Theorrhoea contra Realism

  • Michael Grant


In this reading, from Theorrhoea and After (1999), Tallis addresses the various arguments elaborated by theorists against realism. The weakest of these is that it is methodologically passé, though a second idea, that reality is no longer realistic, is not much better. A more considerable argument is the ideological position deriving from Althusser, which sees realism as a form that pretends to present reality objectively and by so doing naturalises what is in fact a social and historical construct. The impossibility of realistic fiction has also been argued for on the grounds that stories have a structure different from that of life. However, the most popular arguments against realism derive from post-Saussurean linguistics, and they depend on the false belief that Saussure showed that reference is not possible. One can go further than this, and claim that all structured awareness of reality is mediated by language and therefore reality is only available to consciousness in so far as it is intra-linguistic — a form of linguistic idealism. In opposing these positions, Tallis is led to confront what he describes as the ‘topsy-turvy world’ of Derrida. Here, language is purely a matter of signifiers that never touch extra-linguistic reality: for Derrida, as for Lacan, discourse is an endless chain of signifiers, attempting vainly to fill the lack corresponding to the absent origin, an absence that is only revealed the more completely the more eagerly one seeks for it in language. Tallis is challenging one of the basic assumptions underpinning a great deal of semiotic and postmodern thought: the idea of the free ‘play’ of the signifier. It is a confusion based on the entirely erroneous notion that meaning something and existing are alternative states. As Vincent Descombes has noted, the whole set of ideas derives from Hegel’s famous dictum, that the word is the murderer of the thing. The result is a muddle, in which it is argued that, since the use of signs is necessary to represent what is absent, the absence of what is signified is necessary for the use of signs. Tallis concludes that the case against the realist novel fails absolutely.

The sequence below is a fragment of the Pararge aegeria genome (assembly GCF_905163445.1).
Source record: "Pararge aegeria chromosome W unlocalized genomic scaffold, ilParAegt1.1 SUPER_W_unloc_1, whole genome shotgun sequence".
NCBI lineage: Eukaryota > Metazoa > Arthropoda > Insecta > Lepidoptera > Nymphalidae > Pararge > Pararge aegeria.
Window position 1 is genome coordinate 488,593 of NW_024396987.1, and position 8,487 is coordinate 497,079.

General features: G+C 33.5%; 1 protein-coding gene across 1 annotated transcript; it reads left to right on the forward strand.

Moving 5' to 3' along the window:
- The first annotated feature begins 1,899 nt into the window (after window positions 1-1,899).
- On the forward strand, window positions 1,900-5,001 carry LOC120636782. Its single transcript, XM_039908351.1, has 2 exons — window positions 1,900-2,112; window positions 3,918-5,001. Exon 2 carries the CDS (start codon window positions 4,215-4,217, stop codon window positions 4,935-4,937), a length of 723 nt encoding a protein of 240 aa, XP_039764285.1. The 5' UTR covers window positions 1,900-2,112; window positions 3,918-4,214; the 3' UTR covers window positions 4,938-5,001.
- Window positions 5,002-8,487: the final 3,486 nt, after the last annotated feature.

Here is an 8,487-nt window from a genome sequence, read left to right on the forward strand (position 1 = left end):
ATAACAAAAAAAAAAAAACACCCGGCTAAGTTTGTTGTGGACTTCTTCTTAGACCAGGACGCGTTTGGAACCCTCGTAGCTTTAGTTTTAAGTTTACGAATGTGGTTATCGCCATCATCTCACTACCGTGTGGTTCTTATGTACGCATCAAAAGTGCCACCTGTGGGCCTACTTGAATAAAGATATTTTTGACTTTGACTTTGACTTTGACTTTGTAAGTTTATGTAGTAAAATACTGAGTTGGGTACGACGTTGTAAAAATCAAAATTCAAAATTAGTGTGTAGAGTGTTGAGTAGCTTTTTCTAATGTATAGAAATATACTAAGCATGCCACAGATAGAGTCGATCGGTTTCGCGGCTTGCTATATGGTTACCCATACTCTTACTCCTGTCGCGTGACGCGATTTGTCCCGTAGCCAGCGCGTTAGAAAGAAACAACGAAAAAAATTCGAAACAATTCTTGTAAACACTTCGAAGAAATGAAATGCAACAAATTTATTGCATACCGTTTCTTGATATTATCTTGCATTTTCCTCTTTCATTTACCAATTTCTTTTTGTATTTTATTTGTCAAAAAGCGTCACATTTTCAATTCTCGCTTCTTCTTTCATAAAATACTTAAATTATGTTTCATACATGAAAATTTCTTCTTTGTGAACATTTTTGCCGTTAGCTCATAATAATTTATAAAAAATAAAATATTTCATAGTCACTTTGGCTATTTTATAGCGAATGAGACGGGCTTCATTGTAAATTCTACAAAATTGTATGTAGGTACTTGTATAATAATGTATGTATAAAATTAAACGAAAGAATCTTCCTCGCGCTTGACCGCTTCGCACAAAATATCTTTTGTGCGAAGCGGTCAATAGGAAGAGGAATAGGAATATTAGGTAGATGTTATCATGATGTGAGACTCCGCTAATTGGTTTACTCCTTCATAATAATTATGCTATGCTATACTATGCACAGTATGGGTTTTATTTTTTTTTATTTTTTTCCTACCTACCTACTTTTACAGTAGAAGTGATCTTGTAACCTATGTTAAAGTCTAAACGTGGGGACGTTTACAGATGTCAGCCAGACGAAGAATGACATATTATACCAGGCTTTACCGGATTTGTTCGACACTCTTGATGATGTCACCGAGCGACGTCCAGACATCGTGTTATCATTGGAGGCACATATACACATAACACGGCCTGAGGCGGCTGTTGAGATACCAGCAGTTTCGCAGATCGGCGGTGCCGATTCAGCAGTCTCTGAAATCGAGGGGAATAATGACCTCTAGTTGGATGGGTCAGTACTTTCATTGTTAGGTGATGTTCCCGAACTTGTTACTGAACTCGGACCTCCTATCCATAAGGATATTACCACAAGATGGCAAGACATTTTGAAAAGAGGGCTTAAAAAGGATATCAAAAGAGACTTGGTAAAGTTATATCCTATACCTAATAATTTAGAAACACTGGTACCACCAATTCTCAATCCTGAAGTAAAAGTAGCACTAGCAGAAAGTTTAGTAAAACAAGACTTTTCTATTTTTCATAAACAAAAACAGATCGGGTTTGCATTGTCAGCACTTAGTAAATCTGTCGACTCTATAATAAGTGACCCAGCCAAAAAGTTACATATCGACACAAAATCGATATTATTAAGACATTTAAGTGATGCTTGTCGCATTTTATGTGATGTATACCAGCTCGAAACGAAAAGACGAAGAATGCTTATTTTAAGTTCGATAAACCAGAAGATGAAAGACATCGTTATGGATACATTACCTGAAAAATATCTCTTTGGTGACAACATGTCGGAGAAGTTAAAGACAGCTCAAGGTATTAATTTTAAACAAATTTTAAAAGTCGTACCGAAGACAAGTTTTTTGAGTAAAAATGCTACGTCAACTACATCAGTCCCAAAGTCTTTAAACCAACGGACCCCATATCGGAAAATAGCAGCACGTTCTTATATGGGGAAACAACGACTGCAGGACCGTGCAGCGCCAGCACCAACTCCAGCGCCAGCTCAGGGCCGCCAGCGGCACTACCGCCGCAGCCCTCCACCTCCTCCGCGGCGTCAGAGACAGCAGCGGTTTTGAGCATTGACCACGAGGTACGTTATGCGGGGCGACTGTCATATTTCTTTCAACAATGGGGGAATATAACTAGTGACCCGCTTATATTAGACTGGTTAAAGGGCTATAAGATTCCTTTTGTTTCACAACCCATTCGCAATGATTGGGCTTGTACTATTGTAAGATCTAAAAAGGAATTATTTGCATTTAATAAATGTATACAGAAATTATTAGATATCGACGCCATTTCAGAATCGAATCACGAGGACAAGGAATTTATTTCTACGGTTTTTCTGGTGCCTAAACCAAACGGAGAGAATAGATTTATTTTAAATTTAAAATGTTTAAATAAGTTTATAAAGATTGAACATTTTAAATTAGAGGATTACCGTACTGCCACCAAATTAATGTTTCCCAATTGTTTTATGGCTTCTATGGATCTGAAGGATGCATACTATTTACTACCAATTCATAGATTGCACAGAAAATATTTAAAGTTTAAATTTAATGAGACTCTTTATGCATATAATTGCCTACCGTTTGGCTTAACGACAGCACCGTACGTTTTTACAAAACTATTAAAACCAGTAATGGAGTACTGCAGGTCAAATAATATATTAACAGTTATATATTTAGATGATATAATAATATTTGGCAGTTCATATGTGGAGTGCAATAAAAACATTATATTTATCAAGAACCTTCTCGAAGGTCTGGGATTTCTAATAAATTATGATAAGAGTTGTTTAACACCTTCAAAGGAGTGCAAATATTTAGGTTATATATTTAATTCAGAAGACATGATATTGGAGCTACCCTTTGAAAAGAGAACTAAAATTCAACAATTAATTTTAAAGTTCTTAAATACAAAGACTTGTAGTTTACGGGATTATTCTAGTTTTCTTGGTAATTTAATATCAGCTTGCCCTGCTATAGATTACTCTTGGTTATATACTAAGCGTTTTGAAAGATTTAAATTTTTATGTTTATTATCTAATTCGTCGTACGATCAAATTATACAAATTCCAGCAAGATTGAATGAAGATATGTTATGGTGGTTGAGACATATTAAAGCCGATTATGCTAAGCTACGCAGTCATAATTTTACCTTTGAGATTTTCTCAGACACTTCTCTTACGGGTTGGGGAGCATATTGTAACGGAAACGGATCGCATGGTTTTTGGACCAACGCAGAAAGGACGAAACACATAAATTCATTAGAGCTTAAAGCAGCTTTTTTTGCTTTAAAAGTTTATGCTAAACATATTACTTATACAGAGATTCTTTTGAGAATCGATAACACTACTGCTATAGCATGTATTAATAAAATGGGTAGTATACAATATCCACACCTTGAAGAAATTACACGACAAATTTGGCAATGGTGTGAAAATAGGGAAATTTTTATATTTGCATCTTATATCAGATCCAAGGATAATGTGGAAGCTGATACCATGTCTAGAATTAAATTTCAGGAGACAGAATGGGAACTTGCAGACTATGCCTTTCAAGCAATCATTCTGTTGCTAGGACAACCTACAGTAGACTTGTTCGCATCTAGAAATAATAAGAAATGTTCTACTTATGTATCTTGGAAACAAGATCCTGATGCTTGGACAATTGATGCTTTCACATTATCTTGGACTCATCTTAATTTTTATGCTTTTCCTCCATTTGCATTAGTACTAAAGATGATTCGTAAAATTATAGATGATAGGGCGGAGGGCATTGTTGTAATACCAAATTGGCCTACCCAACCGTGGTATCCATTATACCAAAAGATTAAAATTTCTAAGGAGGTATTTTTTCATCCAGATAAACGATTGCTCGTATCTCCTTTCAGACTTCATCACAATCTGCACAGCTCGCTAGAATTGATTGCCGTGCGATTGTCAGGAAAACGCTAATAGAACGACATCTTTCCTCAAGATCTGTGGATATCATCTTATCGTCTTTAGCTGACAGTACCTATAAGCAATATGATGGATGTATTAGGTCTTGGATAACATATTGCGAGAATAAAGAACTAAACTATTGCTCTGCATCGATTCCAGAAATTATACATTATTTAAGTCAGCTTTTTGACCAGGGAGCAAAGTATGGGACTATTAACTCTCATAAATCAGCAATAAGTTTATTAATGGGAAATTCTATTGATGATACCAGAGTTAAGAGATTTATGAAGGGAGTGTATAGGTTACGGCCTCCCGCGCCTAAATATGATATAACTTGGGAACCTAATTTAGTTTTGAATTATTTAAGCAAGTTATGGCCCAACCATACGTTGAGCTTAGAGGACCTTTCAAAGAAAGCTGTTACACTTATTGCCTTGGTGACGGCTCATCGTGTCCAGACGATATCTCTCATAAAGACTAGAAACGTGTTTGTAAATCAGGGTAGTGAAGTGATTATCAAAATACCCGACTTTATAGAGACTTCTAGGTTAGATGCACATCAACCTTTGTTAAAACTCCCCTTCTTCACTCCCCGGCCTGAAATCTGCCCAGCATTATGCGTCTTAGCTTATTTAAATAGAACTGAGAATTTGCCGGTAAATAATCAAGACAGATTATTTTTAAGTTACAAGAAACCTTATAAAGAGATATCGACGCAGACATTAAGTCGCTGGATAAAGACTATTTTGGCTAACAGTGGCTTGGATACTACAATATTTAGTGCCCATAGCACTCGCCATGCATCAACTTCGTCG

Colour Term Linguistic Sign True Story Popular Argument Contemporary Reality 
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Copyright information

© Raymond Tallis 2000

Authors and Affiliations

  • Michael Grant
    • 1
  1. 1.Rutherford CollegeThe University of KentCanterburyUK

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